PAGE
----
On a typical day, the glass blowing studio inside Tyler School of Art is filled with focused, diligent students working on their projects.
Upon first entry to the studio, the ‘hot shop’ is visible, where students insert pieces of glass into large, fiery kilns on long metal rods. Nearby, a workstation allows for more intricate details to be added to glasswork through the use of handheld torches.
It may seem a bit intimidating to a viewer with no experience handling the material or the tools, but as assistant professor in Tyler’s glass department Daniel Cutrone reiterates a number of times to his students, safety is a No. 1 priority in the studio. Given that students handle kilns at a working temperature of 2,080 degrees Fahrenheit to facilitate the shaping of glass, it is a well-abided policy. Students wear safety goggles as they work around the burning ovens, carefully handling the equipment as they set glass to cool.
There is a strong presence of teamwork encouraged within the studio. Cutrone describes the workplace as having “a sense of community,” particularly due to the effectiveness of working in teams on projects.
“We’re always working in teams, [first] for safety, and also your work is limited when you’re alone,” he said. “Your capabilities become much greater in teams.”
Within the open, constructive environment, the work done in the studio is taken very seriously. The studio opens at 5 a.m. and doesn’t close until midnight, available to students in the midst of a project, which often can take hours at a time to finish, Cutrone said.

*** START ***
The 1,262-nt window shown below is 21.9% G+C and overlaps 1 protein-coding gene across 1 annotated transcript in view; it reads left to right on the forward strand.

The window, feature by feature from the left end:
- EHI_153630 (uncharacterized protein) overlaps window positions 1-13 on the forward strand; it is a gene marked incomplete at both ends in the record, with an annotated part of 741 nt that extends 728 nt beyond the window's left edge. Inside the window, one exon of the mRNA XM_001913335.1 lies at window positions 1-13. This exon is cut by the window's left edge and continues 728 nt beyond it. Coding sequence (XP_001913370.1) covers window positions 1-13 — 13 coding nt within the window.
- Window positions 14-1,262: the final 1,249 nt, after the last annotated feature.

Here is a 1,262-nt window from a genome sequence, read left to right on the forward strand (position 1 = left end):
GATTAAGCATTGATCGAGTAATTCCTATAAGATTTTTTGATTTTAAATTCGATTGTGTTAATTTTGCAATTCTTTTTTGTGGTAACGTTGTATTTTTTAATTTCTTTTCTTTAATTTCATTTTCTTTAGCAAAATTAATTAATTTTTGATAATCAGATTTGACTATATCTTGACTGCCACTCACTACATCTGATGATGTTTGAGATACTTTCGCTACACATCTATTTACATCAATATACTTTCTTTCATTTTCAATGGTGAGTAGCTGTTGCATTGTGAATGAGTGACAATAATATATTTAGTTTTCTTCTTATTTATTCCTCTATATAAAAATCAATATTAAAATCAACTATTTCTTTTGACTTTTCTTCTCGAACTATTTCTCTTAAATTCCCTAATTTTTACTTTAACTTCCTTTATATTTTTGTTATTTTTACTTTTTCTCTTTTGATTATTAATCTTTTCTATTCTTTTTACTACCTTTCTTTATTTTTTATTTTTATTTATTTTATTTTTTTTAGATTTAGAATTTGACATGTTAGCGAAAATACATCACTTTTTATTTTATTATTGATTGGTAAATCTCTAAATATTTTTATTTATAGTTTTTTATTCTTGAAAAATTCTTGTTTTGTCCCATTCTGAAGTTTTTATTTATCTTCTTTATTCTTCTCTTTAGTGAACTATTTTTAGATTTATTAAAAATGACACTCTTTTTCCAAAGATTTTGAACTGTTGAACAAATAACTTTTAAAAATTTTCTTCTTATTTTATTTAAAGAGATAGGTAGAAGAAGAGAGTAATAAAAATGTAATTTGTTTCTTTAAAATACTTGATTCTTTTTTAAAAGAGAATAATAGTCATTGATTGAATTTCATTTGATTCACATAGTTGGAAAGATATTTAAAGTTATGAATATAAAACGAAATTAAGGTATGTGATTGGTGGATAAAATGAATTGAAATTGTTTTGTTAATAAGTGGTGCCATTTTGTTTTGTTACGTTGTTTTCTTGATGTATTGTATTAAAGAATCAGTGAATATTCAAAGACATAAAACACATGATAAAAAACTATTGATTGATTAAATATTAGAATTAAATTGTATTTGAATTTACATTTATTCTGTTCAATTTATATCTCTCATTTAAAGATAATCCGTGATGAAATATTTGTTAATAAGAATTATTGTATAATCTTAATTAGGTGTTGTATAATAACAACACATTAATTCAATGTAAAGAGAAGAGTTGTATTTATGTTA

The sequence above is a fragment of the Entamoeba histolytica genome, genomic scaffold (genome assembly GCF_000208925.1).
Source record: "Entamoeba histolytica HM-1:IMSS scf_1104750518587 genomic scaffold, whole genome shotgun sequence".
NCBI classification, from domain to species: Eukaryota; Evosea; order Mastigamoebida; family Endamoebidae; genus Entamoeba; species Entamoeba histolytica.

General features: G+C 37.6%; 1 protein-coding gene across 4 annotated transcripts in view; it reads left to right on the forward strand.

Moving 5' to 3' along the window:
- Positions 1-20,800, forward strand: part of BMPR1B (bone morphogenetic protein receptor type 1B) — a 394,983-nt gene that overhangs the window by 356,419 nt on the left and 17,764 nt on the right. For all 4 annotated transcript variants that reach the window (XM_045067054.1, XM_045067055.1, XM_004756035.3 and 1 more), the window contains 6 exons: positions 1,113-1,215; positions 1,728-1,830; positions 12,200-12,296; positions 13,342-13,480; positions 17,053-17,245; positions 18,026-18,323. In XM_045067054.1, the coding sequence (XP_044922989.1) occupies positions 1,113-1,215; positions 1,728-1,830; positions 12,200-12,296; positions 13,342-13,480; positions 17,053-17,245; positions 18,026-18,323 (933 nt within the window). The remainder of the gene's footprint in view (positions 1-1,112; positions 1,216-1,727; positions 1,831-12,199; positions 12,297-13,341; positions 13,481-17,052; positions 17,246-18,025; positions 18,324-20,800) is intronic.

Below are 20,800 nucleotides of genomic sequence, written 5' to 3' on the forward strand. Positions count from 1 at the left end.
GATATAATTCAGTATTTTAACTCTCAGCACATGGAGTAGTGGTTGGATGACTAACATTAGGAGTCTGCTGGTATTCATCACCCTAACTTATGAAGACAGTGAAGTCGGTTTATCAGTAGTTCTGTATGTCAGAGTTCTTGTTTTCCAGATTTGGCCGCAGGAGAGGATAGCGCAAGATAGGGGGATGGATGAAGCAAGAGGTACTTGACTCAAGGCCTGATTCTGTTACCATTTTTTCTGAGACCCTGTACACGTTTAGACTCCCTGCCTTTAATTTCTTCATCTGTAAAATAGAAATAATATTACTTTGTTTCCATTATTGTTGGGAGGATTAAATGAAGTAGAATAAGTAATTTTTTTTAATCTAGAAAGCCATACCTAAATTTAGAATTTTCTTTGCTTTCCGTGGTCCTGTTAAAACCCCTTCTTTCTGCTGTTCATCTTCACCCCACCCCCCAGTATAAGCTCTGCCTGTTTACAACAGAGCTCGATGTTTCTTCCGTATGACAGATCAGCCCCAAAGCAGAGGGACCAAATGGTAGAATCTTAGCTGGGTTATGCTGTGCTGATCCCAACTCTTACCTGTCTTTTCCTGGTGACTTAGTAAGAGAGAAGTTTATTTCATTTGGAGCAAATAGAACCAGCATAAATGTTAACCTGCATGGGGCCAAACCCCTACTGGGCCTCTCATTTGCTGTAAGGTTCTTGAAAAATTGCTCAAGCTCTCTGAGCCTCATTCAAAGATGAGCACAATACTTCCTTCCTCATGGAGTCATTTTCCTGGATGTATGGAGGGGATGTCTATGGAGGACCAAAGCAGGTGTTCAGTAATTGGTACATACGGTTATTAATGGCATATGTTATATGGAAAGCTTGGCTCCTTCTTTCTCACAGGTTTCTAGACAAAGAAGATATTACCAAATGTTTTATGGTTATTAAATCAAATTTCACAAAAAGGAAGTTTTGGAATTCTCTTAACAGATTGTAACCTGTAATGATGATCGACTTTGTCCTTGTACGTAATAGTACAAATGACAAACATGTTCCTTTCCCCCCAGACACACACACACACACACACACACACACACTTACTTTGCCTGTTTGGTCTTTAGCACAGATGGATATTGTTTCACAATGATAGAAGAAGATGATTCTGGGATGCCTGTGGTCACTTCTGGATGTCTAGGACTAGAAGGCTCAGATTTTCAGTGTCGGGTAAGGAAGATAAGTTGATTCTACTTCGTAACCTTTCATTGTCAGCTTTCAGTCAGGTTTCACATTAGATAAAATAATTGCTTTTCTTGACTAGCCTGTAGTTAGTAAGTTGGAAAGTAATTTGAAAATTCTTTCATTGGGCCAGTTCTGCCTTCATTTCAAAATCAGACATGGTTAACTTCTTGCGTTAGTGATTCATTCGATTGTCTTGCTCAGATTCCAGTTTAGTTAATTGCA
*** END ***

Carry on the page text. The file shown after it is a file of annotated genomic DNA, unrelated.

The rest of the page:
“We’re the truck drivers of art, we get up at four in the morning if we have to,” Cutrone said, explaining how much dedication crafting glass requires.
He said a vigilant attitude and willingness is required to create pieces within the studio, and classes are typically about two-and-a-half hours to accommodate the time required to complete work.
“It’s a material in flux, you need to be in the moment and react to the material,” Cutrone said. “While you’re blowing glass, you only put it down when you’re done.”
Working with such a pliable material certainly poses some challenges, and asks a lot of effort of the art students at Tyler, but glass is also a unique medium that offers significant potential not available in other arenas of artistic creation, Cutrone said.
Glass is one of the few materials that can be worked in two phases, both melted and hardened, providing an array of opportunities to form and detail artistic pieces.
Students are often drawn to glass blowing and sculpting immediately, Cutrone said. However, he said, they often don’t anticipate choosing it as a major when entering an introductory class.
One such student, Dan Dolan, a senior glass blowing major, said he “was one of those people who came in and never left.”
Though Cutrone calls glass “the great equalizer” among talented and inexperienced artists, as it is a difficult substance, Dolan found his time working with glass to be immensely rewarding. Some students may be intimidated by the challenges of working with glass, but Dolan said he enjoys challenging pieces the most.
“I like to make cups, but they’re really difficult,” he said, describing his own work.